The present disclosure describes systems and techniques, including computer program products, for managing different representations of information. In general, in one aspect, the invention features a method that includes receiving information identifying a first customization setting, receiving information identifying a second customization setting, and mapping the customized format of the data variable in the first data processing system to the customized format of the data variable in the second data processing system. The first customization setting can describe a customized representation of information in a data variable in a first data processing system. The second customization setting can describe a customized format of the data variable in the second data processing system.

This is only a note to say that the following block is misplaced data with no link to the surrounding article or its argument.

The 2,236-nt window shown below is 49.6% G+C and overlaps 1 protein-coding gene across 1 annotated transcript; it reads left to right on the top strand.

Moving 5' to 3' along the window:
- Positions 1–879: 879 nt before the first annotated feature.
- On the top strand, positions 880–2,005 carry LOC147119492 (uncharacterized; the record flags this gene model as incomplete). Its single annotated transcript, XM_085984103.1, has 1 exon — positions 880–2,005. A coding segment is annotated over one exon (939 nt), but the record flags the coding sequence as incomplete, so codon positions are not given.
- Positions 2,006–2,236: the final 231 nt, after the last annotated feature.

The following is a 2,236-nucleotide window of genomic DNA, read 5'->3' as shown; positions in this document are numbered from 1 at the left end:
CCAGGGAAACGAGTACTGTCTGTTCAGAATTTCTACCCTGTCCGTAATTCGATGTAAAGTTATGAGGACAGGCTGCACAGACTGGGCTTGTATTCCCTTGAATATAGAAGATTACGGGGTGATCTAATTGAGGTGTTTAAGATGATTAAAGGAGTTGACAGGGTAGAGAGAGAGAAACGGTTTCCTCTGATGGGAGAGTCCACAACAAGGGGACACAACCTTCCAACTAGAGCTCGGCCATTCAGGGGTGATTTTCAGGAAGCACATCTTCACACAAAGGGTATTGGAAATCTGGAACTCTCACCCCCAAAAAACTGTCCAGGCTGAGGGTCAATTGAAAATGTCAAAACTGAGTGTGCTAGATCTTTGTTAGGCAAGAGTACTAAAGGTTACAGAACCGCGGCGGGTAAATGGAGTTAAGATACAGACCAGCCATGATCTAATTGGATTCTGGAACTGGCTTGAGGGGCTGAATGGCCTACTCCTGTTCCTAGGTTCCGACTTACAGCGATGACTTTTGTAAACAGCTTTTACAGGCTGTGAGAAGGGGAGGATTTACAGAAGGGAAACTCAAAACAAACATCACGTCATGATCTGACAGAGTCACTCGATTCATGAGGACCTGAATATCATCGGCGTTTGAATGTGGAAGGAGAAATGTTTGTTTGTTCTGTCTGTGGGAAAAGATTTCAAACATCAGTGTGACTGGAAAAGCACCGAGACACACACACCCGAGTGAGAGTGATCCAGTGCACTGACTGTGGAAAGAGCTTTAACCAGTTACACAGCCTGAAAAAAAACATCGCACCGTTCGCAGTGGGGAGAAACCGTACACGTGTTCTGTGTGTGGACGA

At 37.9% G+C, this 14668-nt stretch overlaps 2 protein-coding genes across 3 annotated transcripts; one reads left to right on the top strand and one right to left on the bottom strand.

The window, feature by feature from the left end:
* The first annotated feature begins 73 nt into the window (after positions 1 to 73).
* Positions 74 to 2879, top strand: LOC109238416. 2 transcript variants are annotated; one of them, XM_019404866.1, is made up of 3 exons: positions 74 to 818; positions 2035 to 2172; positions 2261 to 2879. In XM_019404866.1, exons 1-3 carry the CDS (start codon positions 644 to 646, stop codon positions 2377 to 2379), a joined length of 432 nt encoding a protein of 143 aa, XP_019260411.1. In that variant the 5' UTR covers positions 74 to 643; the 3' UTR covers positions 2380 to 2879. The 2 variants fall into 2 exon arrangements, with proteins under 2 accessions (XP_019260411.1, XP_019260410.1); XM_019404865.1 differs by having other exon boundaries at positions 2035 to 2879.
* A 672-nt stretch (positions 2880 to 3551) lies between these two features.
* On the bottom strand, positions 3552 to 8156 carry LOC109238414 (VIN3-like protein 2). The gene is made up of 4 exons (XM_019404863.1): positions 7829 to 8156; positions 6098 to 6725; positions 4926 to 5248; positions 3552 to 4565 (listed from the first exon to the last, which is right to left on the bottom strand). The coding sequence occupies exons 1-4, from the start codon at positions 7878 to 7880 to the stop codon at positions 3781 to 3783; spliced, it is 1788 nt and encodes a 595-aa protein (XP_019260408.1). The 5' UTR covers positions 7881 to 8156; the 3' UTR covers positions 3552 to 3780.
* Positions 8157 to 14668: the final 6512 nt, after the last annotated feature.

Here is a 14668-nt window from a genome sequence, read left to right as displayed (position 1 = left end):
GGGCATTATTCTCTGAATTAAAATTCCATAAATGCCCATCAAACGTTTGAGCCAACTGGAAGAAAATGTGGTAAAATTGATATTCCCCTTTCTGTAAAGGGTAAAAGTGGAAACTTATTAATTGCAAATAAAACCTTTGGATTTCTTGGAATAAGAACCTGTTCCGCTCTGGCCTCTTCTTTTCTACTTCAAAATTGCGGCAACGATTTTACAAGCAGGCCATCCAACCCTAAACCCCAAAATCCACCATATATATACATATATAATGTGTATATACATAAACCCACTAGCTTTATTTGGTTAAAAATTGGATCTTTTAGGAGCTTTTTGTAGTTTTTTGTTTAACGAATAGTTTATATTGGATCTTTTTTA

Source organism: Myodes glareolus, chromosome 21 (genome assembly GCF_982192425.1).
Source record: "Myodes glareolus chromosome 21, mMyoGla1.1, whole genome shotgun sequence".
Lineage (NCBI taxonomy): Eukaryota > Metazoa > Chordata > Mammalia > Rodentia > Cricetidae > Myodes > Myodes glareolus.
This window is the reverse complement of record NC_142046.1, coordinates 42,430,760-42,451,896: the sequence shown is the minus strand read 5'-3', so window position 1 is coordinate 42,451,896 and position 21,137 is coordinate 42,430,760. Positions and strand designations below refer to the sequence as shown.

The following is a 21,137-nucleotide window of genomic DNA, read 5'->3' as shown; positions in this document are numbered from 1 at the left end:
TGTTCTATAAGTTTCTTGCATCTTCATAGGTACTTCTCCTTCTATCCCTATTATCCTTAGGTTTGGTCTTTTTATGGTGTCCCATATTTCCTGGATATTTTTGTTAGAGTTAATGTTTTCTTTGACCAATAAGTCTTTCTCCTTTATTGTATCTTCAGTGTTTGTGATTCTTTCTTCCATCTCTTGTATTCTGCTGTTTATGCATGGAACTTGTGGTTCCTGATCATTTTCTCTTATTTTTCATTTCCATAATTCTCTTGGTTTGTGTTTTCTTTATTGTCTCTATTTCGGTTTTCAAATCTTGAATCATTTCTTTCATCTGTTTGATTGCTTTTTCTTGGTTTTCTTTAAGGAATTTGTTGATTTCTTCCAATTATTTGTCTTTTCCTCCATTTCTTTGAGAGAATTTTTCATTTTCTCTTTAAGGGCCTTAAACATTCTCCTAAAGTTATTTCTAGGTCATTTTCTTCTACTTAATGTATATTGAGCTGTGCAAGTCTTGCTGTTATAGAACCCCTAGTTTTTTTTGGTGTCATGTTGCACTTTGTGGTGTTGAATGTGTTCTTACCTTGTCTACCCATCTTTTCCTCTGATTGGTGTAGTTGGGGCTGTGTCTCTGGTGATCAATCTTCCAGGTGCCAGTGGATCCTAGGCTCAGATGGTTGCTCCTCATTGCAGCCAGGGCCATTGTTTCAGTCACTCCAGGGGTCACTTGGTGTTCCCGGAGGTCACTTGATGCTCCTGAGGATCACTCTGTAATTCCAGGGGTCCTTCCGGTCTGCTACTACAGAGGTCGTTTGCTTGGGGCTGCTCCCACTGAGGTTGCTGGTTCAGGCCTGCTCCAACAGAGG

The invention can be implemented to include one or more of the following advantageous features. Machine-readable instructions for changing the customized format of the data variable in the first data processing system to the customized format of the data variable in the second data processing system can be established, e.g., by establishing a criterion for identifying the data variable in a first data structure or by establishing an extensible stylesheet language (XSL) file that describes how to change the customized format of the data variable. Machine-readable instructions can also be established by receiving a framework for instructions and inserting instructions into the framework.